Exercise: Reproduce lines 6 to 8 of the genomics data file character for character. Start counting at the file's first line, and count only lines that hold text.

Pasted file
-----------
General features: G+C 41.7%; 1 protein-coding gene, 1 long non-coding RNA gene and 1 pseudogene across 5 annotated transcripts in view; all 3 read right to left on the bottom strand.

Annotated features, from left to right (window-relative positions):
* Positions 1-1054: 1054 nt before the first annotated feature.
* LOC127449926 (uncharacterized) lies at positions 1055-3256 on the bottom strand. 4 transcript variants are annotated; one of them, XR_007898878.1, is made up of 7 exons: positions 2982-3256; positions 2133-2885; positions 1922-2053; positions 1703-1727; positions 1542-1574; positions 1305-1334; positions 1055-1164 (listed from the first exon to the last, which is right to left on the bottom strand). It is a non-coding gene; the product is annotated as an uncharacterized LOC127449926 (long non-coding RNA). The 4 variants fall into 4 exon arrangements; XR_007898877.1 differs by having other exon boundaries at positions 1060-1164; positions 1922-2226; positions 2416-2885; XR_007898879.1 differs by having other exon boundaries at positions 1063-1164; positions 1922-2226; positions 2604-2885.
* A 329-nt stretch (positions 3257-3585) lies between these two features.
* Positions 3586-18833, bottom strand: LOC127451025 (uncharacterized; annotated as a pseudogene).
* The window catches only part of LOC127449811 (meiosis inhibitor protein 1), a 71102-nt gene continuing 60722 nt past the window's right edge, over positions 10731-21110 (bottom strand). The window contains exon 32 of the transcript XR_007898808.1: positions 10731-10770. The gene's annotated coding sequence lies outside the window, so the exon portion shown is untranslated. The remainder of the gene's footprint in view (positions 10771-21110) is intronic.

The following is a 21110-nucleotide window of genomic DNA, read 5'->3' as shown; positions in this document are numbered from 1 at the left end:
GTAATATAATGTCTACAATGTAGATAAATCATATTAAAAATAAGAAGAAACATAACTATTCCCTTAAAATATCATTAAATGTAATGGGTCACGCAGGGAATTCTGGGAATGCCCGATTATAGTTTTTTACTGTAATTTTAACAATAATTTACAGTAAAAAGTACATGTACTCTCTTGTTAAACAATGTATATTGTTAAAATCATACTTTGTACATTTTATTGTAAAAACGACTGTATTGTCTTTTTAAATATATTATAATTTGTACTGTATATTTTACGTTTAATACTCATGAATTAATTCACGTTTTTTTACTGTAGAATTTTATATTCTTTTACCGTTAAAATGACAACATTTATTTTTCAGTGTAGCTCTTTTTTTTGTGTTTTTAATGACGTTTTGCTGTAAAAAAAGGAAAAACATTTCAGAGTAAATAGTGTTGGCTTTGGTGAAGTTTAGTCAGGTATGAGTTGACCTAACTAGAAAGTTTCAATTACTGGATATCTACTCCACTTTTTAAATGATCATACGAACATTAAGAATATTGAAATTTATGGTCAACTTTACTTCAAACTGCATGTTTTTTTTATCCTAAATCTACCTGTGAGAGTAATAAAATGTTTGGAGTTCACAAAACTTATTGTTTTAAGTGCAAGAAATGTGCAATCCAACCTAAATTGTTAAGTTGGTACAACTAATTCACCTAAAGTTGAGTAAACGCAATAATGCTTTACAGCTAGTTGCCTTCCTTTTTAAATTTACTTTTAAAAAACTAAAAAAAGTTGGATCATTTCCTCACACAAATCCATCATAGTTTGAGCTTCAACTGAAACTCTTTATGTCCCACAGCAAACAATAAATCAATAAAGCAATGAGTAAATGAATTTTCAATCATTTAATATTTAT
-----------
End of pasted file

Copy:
* Positions 3586-18833, bottom strand: LOC127451025 (uncharacterized; annotated as a pseudogene).
* The window catches only part of LOC127449811 (meiosis inhibitor protein 1), a 71102-nt gene continuing 60722 nt past the window's right edge, over positions 10731-21110 (bottom strand). The window contains exon 32 of the transcript XR_007898808.1: positions 10731-10770. The gene's annotated coding sequence lies outside the window, so the exon portion shown is untranslated. The remainder of the gene's footprint in view (positions 10771-21110) is intronic.

The following is a 21110-nucleotide window of genomic DNA, read 5'->3' as shown; positions in this document are numbered from 1 at the left end: